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    Company B awarded eagle, globe and anchors

    Company B awarded eagle, globe and anchors

    Photo By Cpl. Crystal Druery | Platoon 1033 loads their trays at their Warrior’s Breakfast after completing the...... read more read more



    Courtesy Story

    Marine Corps Recruit Depot, San Diego

    SAN DIEGO - The eagle, globe and anchor is an emblem worn on a Marine’s uniform, but the recruits of Company B, 1st Recruit Training Battalion, know it represents the blood, sweat and tears shed over the past 13 weeks of Marine Corps recruit training.

    During the early morning of Jan. 13, more than 400 recruits received their eagle, globe and anchor emblems at the Edson Range parade deck at Marine Corps Base Camp Pendleton, Calif. The ceremony was held as part of the culminating event of Marine Corps recruit training.

    “To get to the eagle, globe and anchor ceremony, the new Marines had to endure 13 weeks of hell,” said Staff Sgt. Scott Chromy, drill instructor, Platoon 1033, Company B, 1st RTB. “After 12 weeks of intense training, they were put to the test by having to display their new skills during the Crucible.”

    The Crucible is a 54-hour training exercise held at Edson Range, which requires Marine recruits to overcome mentally and physically-demanding obstacles as a team. They undergo simulated combat stress consisting of food and sleep deprivation before claiming the title, Marine.

    The last test of the Crucible is the 10-mile Reaper hike, mostly uphill. Tired, dirty and cold, the recruits descended the Reaper and approached the Edson Range parade deck. Once the parade deck was in sight, the recruits knew the hike would soon be over.

    “Fortunately, everyone who started the Crucible finished,” said 1st Sgt. Sean P. Farrow, Company B first sergeant. “They executed their mission, and failure was not an option for these new Marines.”

    Emotions ran high as the platoons marched across the parade deck and over the painted words of honor, courage and commitment. Tears welled in the recruits eyes as drill instructors made their way down the ranks handing out each emblem.

    “It’s the biggest accomplishment I’ve completed,” said Pvt. Christopher McDonald, Platoon 1033, Company B, 1st RTB, an Aurora, Colo., native.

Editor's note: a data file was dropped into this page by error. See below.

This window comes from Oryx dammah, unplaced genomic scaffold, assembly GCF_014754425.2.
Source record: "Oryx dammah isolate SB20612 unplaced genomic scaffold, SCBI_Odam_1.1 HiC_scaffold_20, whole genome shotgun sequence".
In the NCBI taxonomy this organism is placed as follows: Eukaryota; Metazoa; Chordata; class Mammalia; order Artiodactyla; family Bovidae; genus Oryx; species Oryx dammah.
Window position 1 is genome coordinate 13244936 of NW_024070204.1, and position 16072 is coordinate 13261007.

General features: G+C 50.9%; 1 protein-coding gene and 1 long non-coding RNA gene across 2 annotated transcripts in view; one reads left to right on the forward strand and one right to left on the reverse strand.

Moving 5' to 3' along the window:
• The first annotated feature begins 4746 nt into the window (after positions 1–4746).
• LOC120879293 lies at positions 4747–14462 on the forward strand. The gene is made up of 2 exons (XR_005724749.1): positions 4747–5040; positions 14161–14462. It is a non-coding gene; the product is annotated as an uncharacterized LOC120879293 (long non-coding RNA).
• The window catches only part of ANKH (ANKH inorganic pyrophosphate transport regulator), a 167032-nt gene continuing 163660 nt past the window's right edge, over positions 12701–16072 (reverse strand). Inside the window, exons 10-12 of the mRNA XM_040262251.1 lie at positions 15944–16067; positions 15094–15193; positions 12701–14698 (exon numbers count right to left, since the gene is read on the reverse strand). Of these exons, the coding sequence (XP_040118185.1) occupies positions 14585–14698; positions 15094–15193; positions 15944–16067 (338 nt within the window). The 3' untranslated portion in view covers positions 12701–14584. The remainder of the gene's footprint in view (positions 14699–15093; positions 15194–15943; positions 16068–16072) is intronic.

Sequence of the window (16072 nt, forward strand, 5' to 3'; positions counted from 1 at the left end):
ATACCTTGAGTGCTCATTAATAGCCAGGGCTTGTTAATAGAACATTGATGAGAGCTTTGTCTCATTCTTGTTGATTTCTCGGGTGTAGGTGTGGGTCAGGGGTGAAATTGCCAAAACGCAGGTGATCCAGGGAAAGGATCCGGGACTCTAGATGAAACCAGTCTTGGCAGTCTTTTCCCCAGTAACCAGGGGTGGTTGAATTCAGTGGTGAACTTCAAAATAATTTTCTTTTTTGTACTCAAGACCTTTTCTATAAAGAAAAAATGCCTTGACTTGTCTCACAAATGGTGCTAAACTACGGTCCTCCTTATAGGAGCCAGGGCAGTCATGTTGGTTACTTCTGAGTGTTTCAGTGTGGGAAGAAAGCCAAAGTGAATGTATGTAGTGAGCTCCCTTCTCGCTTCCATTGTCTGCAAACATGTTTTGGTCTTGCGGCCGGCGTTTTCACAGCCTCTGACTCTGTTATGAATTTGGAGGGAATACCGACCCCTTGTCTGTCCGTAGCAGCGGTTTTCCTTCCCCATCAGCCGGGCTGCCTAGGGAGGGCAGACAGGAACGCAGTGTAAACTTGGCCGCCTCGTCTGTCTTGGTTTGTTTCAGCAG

As a drill instructor stopped in front of each recruit, he took an eagle, globe and anchor from a box and firmly shook the recruit’s hand and called him a Marine for the first time. As the drill instructor gave the recruits their emblems, he said a few words of encouragement and expressed his pride in their accomplishments.

    Once the emblems were passed out, the company commander delivered an inspiring message to the new Marines expressing his elation with their accomplishments and encouraging them to stay motivated. Then he dismissed them to shower before eating a well-deserved Warrior’s Breakfast, which included bagels, cereal, steak, eggs and more.

    “They haven’t eaten [much] in the last three days, so the Warrior’s Breakfast builds the camaraderie and morale,” said Chromy.

    The mess hall was stocked with treats that were appetizing to the new Marines, especially after having been tested with food deprivation. They also got the opportunity to eat with their drill instructors and ask them questions.

    “Before they didn’t even get to see their drill instructors drink or eat. Now they’re sitting down with them,” said Farrow.

    The new Marines endured much to get to where they are now. They can be more than proud now that they get to wear the emblem they’ve worked so hard for, said Chromy.

    “They just became a part of the toughest organization in the world, said Farrow “If that’s not the most significant moment in their life, we failed them.”



    Date Taken: 01.13.2011
    Date Posted: 01.28.2011 13:49
    Story ID: 64399
    Location: SAN DIEGO, CA, US 

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